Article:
London for William Morris fans
Context is also key at East London’s excellent, free-entry Geffrye Museum. A transformed row of 18th-century almshouses, the museum’s 13 antique-line living rooms illuminate 400 years of home interiors. The 1890 room has some Morrisian flourishes, but the 1910 room has a real Arts and Crafts feel – look out for the Morris & Co chair in the hallway.
Morris’ last London home was Kelmscott House in Hammersmith, a handsome Georgian mansion on the banks of the River Thames. He leased it in 1878, building a tapestry loom soon after and staging regular socialist gatherings with speakers including George Bernard Shaw.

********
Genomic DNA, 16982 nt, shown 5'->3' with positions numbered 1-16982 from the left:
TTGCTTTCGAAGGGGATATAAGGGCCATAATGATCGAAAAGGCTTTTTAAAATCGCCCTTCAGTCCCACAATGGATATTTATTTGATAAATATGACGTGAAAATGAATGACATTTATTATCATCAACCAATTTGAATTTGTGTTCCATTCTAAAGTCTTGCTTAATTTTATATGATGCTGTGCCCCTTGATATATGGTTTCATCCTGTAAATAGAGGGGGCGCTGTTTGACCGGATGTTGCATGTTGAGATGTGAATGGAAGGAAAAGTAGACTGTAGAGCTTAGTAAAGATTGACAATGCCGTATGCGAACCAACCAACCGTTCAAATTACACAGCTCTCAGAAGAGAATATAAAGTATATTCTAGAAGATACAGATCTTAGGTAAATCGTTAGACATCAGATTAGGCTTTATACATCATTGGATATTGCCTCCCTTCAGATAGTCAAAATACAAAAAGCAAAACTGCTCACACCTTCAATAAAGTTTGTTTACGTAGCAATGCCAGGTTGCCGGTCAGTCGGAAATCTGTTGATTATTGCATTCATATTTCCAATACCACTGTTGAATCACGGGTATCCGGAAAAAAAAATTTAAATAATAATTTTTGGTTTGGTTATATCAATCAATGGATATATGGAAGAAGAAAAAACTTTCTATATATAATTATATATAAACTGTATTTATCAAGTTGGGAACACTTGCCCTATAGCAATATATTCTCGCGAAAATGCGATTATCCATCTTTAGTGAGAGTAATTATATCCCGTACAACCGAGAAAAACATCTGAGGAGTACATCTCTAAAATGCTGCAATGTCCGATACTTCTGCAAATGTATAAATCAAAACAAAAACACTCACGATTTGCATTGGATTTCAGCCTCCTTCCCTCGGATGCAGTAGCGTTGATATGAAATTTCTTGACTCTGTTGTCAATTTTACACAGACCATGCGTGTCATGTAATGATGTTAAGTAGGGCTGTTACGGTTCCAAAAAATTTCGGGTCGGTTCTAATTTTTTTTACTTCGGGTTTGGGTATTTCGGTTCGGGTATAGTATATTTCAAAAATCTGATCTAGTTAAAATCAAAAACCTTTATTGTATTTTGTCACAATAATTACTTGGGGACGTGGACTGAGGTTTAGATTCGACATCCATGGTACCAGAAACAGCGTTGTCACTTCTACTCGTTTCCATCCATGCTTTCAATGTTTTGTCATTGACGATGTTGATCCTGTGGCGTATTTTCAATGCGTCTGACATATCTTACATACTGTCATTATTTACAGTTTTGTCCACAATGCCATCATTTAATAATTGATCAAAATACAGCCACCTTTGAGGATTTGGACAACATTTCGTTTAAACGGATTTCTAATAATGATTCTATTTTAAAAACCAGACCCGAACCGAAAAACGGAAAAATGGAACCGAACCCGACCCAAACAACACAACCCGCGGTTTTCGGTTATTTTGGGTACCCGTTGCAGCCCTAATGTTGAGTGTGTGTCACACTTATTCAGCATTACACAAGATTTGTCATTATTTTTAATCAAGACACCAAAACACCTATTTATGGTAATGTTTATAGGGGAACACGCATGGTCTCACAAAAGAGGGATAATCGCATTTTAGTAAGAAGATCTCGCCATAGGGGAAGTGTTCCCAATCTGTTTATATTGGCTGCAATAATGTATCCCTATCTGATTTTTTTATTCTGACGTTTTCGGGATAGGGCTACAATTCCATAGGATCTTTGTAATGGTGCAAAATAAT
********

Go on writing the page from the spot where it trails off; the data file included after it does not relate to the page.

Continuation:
Now a private residence, the William Morris Society occupies its small coach house, opening its exhibition space to the public on Thursday and Saturday afternoons. Its collection is dominated by the printing press that Morris used in his final years to produce some of the most beautifully illustrated books ever created, including his celebrated, richly decorated Kelmscott edition of the Works of Geoffrey Chaucer. Many of Morris’s books and writings are on permanent display in the society’s onsite library.